The theory of perfection is intriguing for many reasons, but primarily because of its unattainability. The human drive for self-improvement and betterment of society is never ending, as explored through the millennia by innumerable works of art, literature, and philosophy. The Kite Runner, a masterpiece of a novel written by Khaled Hosseini, explores this unquenchable thirst for redemption and contentedness. It is testament to this novel’s uniqueness and gravity, that it has altered my entire world perspective and how I view myself.
An interesting feature of this novel is its lack of clearly defined antagonists. There are no villains, and thus, no scapegoat to point fingers at. Instead, it is the main character, Amir, and his life choices and decisions that act as the primary instigators of much of the calamity that takes place in the novel. The Kite Runner taught me that, in the end, despite all of the extenuating circumstances, it is truly our choices that define us, and what we ultimately have to live with on our conscience. As Amir copes with the buried demons of his past and attempts to reconcile his past choices with his current morality, The Kite Runner strengthened my resolve to truly make each of my decision reflect my values and ethics as an individual. In today’s fast paced, competition driven world, we are encouraged on all fronts to cut corners and sacrifice our sense of self and personal morality for the sake of getting ahead in the pursuit of success. Hosseini’s novel reminded me of the importance of integrity, which I’ve committed to make the keystone of each of my life choices, from the life altering, to the trivial.
The Kite Runner’s main setting is Kabul, Afghanistan, and even after the main characters move to San Francisco, the distinctly Afghan culture colors the entirety of the book. A region of the world often demonized by today’s media and current climate, this book was a refreshing take on the culture of a part of the world that feels especially distant. The Kite Runner put an unflinchingly, unapologetically human face on a people often reduced to a religious epithet. Acknowledging the good, the bad, and the ugly of the political and cultural climate, with a genuine mix of nostalgia, disgust, ill content, and reverence of one’s hometown and heritage, Hosseini reinforced the universality of human compassion, grief, joy, and love. The novel reaffirmed that no matter the country, language, class, or religion, each person strives to seek self-improvement, and must confront their own personal struggles, coping in whatever way they know how.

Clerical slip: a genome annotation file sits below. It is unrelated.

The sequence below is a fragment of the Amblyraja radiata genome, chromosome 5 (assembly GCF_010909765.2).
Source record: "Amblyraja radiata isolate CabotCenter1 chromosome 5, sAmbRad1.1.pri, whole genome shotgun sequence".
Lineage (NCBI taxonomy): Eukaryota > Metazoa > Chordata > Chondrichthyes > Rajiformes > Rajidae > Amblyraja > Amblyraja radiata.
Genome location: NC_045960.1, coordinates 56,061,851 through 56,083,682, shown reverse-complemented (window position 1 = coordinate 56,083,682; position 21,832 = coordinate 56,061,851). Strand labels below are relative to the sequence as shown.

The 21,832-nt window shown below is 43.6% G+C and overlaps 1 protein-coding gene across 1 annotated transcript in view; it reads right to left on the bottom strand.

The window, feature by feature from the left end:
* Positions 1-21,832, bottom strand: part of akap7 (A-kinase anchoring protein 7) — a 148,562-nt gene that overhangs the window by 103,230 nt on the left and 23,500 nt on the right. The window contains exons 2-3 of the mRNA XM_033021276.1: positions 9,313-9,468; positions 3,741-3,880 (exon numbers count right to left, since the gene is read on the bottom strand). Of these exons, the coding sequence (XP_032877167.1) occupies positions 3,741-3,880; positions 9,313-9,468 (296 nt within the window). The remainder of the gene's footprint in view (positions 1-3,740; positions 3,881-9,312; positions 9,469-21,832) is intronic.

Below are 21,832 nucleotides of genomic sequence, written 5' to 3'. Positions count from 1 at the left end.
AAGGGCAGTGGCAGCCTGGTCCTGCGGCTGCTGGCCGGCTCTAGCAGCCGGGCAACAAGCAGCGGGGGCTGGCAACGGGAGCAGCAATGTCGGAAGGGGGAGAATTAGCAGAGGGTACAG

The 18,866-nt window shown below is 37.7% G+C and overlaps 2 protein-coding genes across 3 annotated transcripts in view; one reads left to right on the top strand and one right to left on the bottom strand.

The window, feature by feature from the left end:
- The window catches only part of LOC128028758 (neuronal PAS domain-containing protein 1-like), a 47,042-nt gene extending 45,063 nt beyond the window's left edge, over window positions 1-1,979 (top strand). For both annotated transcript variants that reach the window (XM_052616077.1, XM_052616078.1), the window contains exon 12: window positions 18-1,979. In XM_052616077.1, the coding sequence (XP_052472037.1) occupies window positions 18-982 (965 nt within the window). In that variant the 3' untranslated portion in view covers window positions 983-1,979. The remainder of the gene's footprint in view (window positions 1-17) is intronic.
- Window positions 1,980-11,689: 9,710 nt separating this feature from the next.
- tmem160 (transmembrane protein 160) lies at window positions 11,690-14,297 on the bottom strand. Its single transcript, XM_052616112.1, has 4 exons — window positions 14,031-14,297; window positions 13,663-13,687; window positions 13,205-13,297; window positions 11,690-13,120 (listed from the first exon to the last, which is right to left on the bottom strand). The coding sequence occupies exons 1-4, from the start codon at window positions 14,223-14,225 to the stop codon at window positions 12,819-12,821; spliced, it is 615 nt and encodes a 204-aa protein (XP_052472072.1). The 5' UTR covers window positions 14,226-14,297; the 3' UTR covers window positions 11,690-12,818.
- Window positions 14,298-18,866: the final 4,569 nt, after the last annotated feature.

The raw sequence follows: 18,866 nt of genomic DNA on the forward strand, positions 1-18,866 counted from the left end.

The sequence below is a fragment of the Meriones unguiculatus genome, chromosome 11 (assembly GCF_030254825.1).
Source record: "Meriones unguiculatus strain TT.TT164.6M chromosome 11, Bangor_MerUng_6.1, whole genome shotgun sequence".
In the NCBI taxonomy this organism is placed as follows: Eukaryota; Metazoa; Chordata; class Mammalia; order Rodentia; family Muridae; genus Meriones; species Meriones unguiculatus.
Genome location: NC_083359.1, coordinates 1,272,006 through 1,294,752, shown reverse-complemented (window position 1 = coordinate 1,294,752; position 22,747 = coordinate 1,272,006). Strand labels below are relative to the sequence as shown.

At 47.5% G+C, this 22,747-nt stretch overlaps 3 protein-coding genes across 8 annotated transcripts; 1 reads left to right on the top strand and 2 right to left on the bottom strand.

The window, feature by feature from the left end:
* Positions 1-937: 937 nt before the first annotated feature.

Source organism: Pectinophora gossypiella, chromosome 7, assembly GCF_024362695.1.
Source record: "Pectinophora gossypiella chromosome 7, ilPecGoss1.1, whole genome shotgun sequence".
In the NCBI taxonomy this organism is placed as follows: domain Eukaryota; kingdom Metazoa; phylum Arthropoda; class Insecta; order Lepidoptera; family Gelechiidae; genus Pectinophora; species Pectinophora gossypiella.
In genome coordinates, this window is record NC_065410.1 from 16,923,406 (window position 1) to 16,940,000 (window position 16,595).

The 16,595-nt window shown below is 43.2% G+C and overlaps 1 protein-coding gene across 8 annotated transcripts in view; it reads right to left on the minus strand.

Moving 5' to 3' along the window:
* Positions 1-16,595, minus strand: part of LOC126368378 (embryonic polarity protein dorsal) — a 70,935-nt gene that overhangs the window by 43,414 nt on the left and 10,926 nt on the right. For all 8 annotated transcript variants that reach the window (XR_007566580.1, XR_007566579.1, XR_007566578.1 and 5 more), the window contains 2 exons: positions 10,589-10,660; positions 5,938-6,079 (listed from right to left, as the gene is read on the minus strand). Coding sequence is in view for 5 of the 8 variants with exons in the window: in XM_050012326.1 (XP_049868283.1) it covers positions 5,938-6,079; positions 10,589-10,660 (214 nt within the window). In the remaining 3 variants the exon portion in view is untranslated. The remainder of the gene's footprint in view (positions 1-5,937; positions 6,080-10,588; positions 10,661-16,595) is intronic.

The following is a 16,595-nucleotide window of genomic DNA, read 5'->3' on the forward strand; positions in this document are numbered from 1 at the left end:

As The Kite Runner established, as humans, we constantly strive for self-betterment. This dichotomy between the theory of perfection and its practice, and the constant pursuit of this unattainable end—it’s an idea that I find especially intriguing. Similarly, I believe the subjective nature of the definition of perfection to provide valuable insight on the structures and foundations of today’s current society. A culture’s prioritization of the traits they believe to advance the movement to perfection—whether it be equality, order, freedom, or happiness, is a glance into distinct ideologies of unique people, and is a concept beautifully and artfully captured in Khaled Hosseini’s The Kite Runner.